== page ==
Introducing Your New Partner To Your Kids: Take Your Time

Keeping the best interests of your children in mind will help you to make wise decisions about dating after your divorce. You owe it to yourself and your kids to build new relationships thoughtfully.
This post was published on the now-closed HuffPost Contributor platform. Contributors control their own work and posted freely to our site. If you need to flag this entry as abusive, send us an email.

Are you a parent dating again after divorce and looking for guidance? Perhaps you met someone you are compatible with but wonder when you should introduce them to your kids. I've sat by and watched many of my friends and clients introduce their new partner to their children too quickly after their divorce -- only to observe the relationship crash and burn after a brief period of time. The fallout from introducing your kids too quickly to a new love interest isn't pretty. It can cause anguish for everyone -- especially your kids who are probably holding onto the idea that you and your ex will eventually get back together. It may take them time to accept a new person in your life.

While it's normal to seek solace, companionship, and a sexual relationship after getting a divorce, it's crucial to take it slow so that you can assess whether this relationship is casual or might be permanent. Ask yourself if your new love interest is a good fit for your family. After all, you might have great chemistry with someone, but they might not be best suited to be a capable stepparent or live in partner.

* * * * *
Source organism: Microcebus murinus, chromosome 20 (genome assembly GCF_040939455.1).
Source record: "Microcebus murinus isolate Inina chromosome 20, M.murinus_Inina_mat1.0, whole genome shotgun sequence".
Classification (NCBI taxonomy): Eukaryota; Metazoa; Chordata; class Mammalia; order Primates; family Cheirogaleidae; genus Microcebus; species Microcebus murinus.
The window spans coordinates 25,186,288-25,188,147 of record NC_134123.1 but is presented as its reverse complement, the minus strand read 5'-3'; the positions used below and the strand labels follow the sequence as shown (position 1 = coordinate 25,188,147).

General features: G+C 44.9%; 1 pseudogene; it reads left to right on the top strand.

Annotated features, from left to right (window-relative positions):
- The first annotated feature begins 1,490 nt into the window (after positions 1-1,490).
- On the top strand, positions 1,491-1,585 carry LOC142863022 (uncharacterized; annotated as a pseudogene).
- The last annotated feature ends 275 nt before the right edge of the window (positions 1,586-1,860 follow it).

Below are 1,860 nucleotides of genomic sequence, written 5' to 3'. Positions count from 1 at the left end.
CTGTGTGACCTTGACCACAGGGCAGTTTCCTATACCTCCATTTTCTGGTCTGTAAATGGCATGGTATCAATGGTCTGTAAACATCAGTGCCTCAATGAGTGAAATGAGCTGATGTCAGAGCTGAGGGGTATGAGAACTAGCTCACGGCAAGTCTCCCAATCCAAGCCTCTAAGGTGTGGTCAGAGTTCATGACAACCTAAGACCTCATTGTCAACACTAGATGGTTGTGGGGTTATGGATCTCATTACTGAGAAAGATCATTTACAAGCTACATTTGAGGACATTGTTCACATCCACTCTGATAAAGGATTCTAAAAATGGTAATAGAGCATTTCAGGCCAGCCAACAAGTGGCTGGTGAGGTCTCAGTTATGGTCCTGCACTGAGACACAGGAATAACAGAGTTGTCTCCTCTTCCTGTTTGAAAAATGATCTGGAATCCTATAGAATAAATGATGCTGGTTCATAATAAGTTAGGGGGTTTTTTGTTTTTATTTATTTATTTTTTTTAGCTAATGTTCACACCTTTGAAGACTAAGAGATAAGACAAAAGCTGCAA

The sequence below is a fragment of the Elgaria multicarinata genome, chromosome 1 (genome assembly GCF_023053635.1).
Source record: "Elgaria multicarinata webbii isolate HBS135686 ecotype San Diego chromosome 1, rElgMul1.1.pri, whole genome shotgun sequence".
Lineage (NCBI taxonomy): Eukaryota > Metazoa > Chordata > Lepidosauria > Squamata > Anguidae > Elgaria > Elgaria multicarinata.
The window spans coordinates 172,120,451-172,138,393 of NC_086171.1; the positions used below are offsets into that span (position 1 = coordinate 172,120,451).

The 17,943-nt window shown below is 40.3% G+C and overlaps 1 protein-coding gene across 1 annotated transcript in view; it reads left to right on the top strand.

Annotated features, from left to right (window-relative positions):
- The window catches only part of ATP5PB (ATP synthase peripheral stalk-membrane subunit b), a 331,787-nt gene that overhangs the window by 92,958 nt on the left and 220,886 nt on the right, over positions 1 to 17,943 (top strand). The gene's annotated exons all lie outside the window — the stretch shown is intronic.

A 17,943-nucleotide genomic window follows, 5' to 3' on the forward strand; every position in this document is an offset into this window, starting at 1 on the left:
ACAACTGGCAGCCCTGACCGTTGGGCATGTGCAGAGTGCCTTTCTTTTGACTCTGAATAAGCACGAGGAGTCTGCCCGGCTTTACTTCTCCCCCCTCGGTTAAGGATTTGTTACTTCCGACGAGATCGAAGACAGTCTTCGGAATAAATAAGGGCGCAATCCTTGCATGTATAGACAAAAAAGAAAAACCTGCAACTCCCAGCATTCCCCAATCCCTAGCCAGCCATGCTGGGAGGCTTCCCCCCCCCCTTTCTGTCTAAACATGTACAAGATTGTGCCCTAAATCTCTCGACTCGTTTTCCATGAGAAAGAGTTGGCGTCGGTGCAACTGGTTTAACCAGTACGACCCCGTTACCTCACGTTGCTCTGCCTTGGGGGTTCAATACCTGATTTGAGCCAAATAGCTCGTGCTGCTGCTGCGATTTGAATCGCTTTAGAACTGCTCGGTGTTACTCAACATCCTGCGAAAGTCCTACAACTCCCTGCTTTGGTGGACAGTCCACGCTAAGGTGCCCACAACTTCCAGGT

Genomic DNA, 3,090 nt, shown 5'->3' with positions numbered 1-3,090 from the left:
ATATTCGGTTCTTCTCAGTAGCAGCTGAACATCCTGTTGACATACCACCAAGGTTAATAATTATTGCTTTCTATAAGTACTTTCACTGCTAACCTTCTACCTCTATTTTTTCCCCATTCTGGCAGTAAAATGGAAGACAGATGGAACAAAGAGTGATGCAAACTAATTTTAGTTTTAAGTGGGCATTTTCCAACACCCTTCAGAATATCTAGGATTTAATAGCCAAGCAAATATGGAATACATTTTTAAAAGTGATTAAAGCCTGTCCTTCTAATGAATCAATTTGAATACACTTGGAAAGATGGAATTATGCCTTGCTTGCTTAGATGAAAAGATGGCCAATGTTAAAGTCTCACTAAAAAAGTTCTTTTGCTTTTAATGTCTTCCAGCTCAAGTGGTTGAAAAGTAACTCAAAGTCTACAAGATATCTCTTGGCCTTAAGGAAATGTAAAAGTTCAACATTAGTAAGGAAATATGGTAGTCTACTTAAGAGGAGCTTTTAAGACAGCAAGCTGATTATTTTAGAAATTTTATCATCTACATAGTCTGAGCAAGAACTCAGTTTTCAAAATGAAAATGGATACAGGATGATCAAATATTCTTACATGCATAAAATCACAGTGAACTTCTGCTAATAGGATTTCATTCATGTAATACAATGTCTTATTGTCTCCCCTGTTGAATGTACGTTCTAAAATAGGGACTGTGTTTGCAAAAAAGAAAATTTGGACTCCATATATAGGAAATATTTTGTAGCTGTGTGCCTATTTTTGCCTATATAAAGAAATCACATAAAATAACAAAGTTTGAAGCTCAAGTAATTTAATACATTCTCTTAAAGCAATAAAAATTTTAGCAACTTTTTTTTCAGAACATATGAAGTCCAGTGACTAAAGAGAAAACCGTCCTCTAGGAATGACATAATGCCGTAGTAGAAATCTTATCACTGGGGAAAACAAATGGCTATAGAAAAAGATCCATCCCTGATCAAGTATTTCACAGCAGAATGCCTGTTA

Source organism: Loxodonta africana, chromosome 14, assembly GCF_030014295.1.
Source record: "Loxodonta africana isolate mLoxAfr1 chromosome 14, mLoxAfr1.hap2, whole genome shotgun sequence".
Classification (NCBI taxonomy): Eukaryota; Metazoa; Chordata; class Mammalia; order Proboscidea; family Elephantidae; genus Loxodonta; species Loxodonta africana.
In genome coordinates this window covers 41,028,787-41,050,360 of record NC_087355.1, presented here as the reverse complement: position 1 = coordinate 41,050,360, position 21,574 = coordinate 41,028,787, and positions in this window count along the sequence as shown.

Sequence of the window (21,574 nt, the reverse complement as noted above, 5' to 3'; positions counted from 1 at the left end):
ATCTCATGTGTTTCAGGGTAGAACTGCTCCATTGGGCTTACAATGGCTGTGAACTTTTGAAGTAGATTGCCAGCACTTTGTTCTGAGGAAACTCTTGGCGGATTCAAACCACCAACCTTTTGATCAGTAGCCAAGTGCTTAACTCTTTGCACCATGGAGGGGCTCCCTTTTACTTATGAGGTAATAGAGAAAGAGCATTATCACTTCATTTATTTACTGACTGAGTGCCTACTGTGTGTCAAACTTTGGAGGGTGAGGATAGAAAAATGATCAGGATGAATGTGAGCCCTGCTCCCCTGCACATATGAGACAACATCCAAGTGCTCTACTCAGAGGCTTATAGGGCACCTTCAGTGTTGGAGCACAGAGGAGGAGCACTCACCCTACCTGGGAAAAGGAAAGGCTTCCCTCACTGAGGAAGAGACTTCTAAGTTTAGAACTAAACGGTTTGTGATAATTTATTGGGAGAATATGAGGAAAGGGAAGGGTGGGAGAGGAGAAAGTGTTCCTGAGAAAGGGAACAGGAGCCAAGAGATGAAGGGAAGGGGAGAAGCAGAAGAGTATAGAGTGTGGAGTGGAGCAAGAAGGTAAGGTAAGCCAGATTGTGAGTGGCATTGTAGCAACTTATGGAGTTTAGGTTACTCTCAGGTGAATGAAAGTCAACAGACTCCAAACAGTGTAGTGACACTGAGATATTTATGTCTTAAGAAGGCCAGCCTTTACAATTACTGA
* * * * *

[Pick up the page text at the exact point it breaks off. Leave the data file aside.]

During a counseling session, Julia, an attractive newly divorced 46-year-old teacher, described her new partner Kevin as a breath of fresh air, sexy, fun and the complete opposite of her ex-husband Dave. They had been dating for a little over two months and she was head over heels in love with him. As Julia spoke, excitement welled up in her voice: "Kevin's just so different from Dave and I can really let my hair down with him. He has a daughter of his own and he's great with her. I know my two girls will like him because I do -- so we're planning a weekend camping trip with all three girls over the Memorial Day holiday."

At this point, I asked Julia if she had thought through any disadvantages of planning an intense weekend so soon after starting a new relationship. But at that point our session was coming to an end and Julia stated that she was confident of her plans. Her homework assignment was to make a list of pros and cons of the camping trip but she rushed out the door without jotting it down.

When Julia arrived for her next session, two weeks later, she was feeling distraught, betrayed, and disappointed. The camping weekend had gone badly and Kevin broke up with her. In fact, Kevin told Julia that he didn't feel that their girls got along very well and he just wasn't ready for an instant family.

What is the best time to introduce a new partner to your children? Chances are we've all heard stories like Julia's and know that dating after divorce when you have kids can be tricky. The number one thing to keep in mind is not to do it too soon after your divorce. What's the hurry? Even if both of you are in love and seem to have a lot in common, breakups are common and kids get caught in the crossfire. Next, the setting and timing of an introduction is crucial to success. Rather than planning an overnight or long visit, it's best to have a brief, casual meeting with few expectations.